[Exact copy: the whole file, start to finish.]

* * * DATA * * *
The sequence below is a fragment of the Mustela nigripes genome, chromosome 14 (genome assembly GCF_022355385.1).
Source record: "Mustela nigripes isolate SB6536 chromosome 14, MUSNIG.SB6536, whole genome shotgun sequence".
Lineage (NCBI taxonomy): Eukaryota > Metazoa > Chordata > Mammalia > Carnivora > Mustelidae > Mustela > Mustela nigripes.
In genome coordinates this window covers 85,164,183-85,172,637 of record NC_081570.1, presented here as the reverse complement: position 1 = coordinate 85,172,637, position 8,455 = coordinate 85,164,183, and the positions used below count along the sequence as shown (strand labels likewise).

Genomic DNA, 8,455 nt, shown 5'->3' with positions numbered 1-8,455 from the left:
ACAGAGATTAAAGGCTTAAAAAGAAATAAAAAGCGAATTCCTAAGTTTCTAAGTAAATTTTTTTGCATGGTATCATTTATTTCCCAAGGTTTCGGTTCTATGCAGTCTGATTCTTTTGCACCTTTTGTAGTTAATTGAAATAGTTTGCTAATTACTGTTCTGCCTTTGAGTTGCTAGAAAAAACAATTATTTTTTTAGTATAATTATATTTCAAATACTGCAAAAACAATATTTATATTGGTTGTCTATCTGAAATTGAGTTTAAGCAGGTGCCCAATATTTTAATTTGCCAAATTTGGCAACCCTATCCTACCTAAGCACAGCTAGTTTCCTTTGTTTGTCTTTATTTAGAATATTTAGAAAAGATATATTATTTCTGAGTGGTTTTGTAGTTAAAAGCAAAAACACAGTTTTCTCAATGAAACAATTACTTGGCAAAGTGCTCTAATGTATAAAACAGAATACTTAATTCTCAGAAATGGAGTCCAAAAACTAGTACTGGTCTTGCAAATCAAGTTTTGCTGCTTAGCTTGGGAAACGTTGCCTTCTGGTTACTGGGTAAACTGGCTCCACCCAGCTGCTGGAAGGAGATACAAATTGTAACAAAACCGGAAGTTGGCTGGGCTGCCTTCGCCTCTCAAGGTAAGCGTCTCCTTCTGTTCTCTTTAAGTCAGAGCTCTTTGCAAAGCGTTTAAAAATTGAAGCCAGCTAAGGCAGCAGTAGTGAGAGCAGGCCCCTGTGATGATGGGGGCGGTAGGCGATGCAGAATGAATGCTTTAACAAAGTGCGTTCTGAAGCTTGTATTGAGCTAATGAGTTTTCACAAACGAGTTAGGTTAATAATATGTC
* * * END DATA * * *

The sequence below is a fragment of the Mustela nigripes genome, chromosome 14 (genome assembly GCF_022355385.1).
Source record: "Mustela nigripes isolate SB6536 chromosome 14, MUSNIG.SB6536, whole genome shotgun sequence".
Lineage (NCBI taxonomy): Eukaryota > Metazoa > Chordata > Mammalia > Carnivora > Mustelidae > Mustela > Mustela nigripes.
In genome coordinates this window covers 85,164,183-85,172,637 of record NC_081570.1, presented here as the reverse complement: position 1 = coordinate 85,172,637, position 8,455 = coordinate 85,164,183, and the positions used below count along the sequence as shown (strand labels likewise).

Genomic DNA, 8,455 nt, shown 5'->3' with positions numbered 1-8,455 from the left:
ACAGAGATTAAAGGCTTAAAAAGAAATAAAAAGCGAATTCCTAAGTTTCTAAGTAAATTTTTTTGCATGGTATCATTTATTTCCCAAGGTTTCGGTTCTATGCAGTCTGATTCTTTTGCACCTTTTGTAGTTAATTGAAATAGTTTGCTAATTACTGTTCTGCCTTTGAGTTGCTAGAAAAAACAATTATTTTTTTAGTATAATTATATTTCAAATACTGCAAAAACAATATTTATATTGGTTGTCTATCTGAAATTGAGTTTAAGCAGGTGCCCAATATTTTAATTTGCCAAATTTGGCAACCCTATCCTACCTAAGCACAGCTAGTTTCCTTTGTTTGTCTTTATTTAGAATATTTAGAAAAGATATATTATTTCTGAGTGGTTTTGTAGTTAAAAGCAAAAACACAGTTTTCTCAATGAAACAATTACTTGGCAAAGTGCTCTAATGTATAAAACAGAATACTTAATTCTCAGAAATGGAGTCCAAAAACTAGTACTGGTCTTGCAAATCAAGTTTTGCTGCTTAGCTTGGGAAACGTTGCCTTCTGGTTACTGGGTAAACTGGCTCCACCCAGCTGCTGGAAGGAGATACAAATTGTAACAAAACCGGAAGTTGGCTGGGCTGCCTTCGCCTCTCAAGGTAAGCGTCTCCTTCTGTTCTCTTTAAGTCAGAGCTCTTTGCAAAGCGTTTAAAAATTGAAGCCAGCTAAGGCAGCAGTAGTGAGAGCAGGCCCCTGTGATGATGGGGGCGGTAGGCGATGCAGAATGAATGCTTTAACAAAGTGCGTTCTGAAGCTTGTATTGAGCTAATGAGTTTTCACAAACGAGTTAGGTTAATAATATGTC